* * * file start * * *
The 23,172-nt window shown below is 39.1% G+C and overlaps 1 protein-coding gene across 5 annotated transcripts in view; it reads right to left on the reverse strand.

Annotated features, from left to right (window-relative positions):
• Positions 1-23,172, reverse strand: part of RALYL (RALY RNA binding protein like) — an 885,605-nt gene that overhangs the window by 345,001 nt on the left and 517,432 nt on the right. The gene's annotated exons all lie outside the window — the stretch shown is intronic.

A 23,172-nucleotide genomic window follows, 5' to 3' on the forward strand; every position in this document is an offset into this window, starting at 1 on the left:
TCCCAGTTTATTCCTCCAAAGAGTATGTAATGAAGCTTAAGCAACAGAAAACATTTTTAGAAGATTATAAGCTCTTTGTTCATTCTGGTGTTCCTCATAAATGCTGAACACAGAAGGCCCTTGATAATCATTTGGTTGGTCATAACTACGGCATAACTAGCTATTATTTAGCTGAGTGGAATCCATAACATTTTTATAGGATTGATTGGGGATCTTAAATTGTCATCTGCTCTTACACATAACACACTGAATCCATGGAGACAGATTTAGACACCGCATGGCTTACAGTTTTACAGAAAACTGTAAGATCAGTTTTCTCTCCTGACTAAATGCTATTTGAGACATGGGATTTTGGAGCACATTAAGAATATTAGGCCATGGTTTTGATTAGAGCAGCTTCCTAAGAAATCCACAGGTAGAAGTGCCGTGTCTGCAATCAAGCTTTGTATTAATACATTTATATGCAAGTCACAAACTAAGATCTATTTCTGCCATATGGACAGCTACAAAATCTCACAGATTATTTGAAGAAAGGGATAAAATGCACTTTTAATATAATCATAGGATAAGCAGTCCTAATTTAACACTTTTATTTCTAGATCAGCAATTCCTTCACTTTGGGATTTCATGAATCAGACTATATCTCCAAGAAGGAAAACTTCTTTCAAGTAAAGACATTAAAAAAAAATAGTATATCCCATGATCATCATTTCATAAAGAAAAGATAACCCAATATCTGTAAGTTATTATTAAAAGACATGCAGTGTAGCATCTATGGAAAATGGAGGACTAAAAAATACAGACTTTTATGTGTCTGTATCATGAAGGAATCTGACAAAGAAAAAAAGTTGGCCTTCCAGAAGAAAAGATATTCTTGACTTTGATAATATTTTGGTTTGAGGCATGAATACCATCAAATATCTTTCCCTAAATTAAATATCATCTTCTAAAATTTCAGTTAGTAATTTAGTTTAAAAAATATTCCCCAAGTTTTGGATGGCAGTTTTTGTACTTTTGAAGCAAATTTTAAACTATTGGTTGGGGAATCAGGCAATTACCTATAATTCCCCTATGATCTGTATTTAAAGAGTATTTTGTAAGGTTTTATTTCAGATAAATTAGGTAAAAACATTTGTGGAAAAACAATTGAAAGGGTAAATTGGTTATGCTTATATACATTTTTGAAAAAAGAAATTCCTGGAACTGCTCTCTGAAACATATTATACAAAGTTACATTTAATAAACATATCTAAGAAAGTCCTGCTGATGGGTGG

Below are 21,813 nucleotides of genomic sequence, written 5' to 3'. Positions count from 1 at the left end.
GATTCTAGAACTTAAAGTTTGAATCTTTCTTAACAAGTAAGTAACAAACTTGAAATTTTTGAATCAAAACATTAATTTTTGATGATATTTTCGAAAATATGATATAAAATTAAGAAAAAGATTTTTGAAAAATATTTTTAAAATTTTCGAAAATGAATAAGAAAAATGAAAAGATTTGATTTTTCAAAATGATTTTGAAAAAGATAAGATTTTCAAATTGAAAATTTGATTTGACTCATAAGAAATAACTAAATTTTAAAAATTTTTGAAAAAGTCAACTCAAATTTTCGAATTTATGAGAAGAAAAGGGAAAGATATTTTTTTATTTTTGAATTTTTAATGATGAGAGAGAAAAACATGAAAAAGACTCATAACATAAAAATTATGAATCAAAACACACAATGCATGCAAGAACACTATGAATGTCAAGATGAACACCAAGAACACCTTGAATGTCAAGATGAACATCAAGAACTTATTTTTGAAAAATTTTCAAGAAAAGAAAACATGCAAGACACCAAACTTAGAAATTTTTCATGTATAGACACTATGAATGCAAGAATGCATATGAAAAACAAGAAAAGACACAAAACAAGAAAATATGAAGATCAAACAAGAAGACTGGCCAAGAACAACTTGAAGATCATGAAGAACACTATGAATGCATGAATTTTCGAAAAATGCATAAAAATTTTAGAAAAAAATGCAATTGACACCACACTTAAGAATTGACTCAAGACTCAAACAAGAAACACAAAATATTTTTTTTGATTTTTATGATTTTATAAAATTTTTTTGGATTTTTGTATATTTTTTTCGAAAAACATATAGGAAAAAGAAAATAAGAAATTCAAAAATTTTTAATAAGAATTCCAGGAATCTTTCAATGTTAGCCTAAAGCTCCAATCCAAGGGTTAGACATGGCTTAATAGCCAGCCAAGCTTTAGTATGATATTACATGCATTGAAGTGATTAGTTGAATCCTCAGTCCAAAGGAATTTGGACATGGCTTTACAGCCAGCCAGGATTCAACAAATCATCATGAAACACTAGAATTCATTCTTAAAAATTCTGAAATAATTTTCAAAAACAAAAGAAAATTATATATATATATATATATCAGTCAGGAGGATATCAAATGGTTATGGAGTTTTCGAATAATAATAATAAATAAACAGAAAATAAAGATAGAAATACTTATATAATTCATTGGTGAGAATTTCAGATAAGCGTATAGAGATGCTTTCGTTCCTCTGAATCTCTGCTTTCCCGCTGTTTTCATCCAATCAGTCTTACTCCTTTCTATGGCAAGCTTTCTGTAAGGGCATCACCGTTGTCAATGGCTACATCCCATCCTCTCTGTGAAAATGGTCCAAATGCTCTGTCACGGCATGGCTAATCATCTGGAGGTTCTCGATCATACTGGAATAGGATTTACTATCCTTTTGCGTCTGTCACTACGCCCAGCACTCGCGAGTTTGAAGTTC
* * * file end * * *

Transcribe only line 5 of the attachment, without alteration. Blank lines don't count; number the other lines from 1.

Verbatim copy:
TCCCAGTTTATTCCTCCAAAGAGTATGTAATGAAGCTTAAGCAACAGAAAACATTTTTAGAAGATTATAAGCTCTTTGTTCATTCTGGTGTTCCTCATAAATGCTGAACACAGAAGGCCCTTGATAATCATTTGGTTGGTCATAACTACGGCATAACTAGCTATTATTTAGCTGAGTGGAATCCATAACATTTTTATAGGATTGATTGGGGATCTTAAATTGTCATCTGCTCTTACACATAACACACTGAATCCATGGAGACAGATTTAGACACCGCATGGCTTACAGTTTTACAGAAAACTGTAAGATCAGTTTTCTCTCCTGACTAAATGCTATTTGAGACATGGGATTTTGGAGCACATTAAGAATATTAGGCCATGGTTTTGATTAGAGCAGCTTCCTAAGAAATCCACAGGTAGAAGTGCCGTGTCTGCAATCAAGCTTTGTATTAATACATTTATATGCAAGTCACAAACTAAGATCTATTTCTGCCATATGGACAGCTACAAAATCTCACAGATTATTTGAAGAAAGGGATAAAATGCACTTTTAATATAATCATAGGATAAGCAGTCCTAATTTAACACTTTTATTTCTAGATCAGCAATTCCTTCACTTTGGGATTTCATGAATCAGACTATATCTCCAAGAAGGAAAACTTCTTTCAAGTAAAGACATTAAAAAAAAATAGTATATCCCATGATCATCATTTCATAAAGAAAAGATAACCCAATATCTGTAAGTTATTATTAAAAGACATGCAGTGTAGCATCTATGGAAAATGGAGGACTAAAAAATACAGACTTTTATGTGTCTGTATCATGAAGGAATCTGACAAAGAAAAAAAGTTGGCCTTCCAGAAGAAAAGATATTCTTGACTTTGATAATATTTTGGTTTGAGGCATGAATACCATCAAATATCTTTCCCTAAATTAAATATCATCTTCTAAAATTTCAGTTAGTAATTTAGTTTAAAAAATATTCCCCAAGTTTTGGATGGCAGTTTTTGTACTTTTGAAGCAAATTTTAAACTATTGGTTGGGGAATCAGGCAATTACCTATAATTCCCCTATGATCTGTATTTAAAGAGTATTTTGTAAGGTTTTATTTCAGATAAATTAGGTAAAAACATTTGTGGAAAAACAATTGAAAGGGTAAATTGGTTATGCTTATATACATTTTTGAAAAAAGAAATTCCTGGAACTGCTCTCTGAAACATATTATACAAAGTTACATTTAATAAACATATCTAAGAAAGTCCTGCTGATGGGTGG